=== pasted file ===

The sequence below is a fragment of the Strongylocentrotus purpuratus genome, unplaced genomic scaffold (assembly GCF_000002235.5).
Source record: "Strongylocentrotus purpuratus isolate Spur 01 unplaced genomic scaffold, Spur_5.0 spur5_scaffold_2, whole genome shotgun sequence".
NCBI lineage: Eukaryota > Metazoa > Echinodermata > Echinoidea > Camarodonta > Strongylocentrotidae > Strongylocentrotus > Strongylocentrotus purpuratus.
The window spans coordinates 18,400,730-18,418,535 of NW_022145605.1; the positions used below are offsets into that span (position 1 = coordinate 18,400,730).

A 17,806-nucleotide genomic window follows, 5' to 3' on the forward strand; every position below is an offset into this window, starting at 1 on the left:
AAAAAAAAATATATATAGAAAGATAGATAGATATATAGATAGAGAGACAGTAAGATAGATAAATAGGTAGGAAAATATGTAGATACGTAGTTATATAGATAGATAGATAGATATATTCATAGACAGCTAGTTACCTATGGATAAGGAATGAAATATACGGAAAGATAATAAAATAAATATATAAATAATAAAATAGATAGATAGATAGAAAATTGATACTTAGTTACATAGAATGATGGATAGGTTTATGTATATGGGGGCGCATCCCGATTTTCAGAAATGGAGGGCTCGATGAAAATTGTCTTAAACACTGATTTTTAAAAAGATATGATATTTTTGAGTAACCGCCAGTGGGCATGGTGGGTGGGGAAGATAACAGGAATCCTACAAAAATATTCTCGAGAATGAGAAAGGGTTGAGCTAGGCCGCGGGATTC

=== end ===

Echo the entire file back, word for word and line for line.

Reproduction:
The sequence below is a fragment of the Strongylocentrotus purpuratus genome, unplaced genomic scaffold (assembly GCF_000002235.5).
Source record: "Strongylocentrotus purpuratus isolate Spur 01 unplaced genomic scaffold, Spur_5.0 spur5_scaffold_2, whole genome shotgun sequence".
NCBI lineage: Eukaryota > Metazoa > Echinodermata > Echinoidea > Camarodonta > Strongylocentrotidae > Strongylocentrotus > Strongylocentrotus purpuratus.
The window spans coordinates 18,400,730-18,418,535 of NW_022145605.1; the positions used below are offsets into that span (position 1 = coordinate 18,400,730).

A 17,806-nucleotide genomic window follows, 5' to 3' on the forward strand; every position below is an offset into this window, starting at 1 on the left:
AAAAAAAAATATATATAGAAAGATAGATAGATATATAGATAGAGAGACAGTAAGATAGATAAATAGGTAGGAAAATATGTAGATACGTAGTTATATAGATAGATAGATAGATATATTCATAGACAGCTAGTTACCTATGGATAAGGAATGAAATATACGGAAAGATAATAAAATAAATATATAAATAATAAAATAGATAGATAGATAGAAAATTGATACTTAGTTACATAGAATGATGGATAGGTTTATGTATATGGGGGCGCATCCCGATTTTCAGAAATGGAGGGCTCGATGAAAATTGTCTTAAACACTGATTTTTAAAAAGATATGATATTTTTGAGTAACCGCCAGTGGGCATGGTGGGTGGGGAAGATAACAGGAATCCTACAAAAATATTCTCGAGAATGAGAAAGGGTTGAGCTAGGCCGCGGGATTC